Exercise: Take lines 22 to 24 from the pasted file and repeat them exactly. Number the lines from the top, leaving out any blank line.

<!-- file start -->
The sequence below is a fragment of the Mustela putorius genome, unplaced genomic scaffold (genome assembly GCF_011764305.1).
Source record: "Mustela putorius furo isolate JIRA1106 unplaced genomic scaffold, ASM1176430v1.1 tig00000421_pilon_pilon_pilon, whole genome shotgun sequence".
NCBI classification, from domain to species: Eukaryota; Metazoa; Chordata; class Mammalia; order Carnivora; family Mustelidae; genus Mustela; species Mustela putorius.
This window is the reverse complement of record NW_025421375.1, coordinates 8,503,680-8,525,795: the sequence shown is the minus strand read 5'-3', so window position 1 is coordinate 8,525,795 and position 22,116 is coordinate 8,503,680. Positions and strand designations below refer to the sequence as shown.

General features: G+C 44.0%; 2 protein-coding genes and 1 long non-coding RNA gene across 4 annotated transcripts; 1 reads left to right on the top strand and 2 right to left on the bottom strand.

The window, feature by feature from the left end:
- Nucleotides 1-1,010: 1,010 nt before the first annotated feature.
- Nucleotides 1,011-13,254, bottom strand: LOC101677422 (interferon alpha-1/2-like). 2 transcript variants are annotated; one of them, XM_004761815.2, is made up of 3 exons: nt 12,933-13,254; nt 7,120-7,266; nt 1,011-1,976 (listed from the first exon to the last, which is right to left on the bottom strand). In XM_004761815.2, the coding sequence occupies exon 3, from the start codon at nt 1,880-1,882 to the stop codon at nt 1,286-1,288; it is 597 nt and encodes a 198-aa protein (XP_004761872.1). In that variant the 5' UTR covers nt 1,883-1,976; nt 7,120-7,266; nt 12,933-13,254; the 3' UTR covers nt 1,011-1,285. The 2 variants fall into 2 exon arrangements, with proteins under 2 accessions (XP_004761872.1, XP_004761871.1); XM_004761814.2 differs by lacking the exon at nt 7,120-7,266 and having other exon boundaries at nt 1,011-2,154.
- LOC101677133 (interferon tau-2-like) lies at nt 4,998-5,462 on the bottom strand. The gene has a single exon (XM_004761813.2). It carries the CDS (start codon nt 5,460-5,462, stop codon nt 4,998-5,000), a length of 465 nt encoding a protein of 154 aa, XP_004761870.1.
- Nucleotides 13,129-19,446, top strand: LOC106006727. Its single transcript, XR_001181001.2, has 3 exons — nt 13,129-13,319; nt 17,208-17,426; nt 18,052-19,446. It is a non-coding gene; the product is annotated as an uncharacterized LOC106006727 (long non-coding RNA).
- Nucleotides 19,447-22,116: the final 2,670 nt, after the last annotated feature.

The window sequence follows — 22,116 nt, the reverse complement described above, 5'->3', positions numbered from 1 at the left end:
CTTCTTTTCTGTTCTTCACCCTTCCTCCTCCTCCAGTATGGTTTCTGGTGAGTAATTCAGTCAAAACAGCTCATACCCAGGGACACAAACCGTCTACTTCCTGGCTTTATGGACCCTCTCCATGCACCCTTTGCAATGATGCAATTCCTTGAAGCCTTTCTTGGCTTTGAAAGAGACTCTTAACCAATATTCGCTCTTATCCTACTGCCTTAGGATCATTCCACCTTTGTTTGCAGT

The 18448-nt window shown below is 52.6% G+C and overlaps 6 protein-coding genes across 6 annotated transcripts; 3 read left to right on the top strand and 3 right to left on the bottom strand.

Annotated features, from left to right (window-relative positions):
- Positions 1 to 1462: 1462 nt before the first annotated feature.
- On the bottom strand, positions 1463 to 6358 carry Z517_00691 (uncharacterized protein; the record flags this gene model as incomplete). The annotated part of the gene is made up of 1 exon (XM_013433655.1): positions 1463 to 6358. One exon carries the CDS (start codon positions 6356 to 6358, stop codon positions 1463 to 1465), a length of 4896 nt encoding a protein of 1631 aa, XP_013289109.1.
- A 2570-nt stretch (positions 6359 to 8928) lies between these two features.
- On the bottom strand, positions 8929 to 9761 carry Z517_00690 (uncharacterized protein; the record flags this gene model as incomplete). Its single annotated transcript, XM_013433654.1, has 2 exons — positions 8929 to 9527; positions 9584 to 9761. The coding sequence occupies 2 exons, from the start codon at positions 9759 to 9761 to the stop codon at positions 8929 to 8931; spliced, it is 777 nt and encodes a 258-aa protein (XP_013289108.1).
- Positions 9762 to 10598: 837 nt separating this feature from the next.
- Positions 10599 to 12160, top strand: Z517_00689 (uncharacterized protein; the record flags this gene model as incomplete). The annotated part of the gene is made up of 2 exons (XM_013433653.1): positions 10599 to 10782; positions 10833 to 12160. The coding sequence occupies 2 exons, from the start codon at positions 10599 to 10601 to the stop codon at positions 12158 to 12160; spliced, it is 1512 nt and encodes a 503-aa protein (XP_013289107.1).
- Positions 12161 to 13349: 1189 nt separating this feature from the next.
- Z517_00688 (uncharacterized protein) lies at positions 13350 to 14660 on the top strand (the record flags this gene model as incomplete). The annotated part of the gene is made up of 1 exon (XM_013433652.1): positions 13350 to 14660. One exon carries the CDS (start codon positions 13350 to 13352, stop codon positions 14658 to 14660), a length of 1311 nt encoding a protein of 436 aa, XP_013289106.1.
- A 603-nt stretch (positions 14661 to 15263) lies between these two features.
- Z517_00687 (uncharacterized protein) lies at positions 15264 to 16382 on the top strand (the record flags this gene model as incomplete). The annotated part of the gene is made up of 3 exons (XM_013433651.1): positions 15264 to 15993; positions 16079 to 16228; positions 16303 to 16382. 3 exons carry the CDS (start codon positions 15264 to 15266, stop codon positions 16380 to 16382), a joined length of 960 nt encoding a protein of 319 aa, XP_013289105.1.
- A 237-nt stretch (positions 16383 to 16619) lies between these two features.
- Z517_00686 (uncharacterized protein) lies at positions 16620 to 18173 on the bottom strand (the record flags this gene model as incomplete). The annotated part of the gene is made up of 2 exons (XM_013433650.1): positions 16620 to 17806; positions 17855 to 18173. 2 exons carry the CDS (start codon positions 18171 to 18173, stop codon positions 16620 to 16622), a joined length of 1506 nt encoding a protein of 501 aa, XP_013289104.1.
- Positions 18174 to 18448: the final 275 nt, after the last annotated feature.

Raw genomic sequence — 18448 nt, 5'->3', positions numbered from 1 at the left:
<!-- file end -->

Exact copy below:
- Positions 12161 to 13349: 1189 nt separating this feature from the next.
- Z517_00688 (uncharacterized protein) lies at positions 13350 to 14660 on the top strand (the record flags this gene model as incomplete). The annotated part of the gene is made up of 1 exon (XM_013433652.1): positions 13350 to 14660. One exon carries the CDS (start codon positions 13350 to 13352, stop codon positions 14658 to 14660), a length of 1311 nt encoding a protein of 436 aa, XP_013289106.1.
- A 603-nt stretch (positions 14661 to 15263) lies between these two features.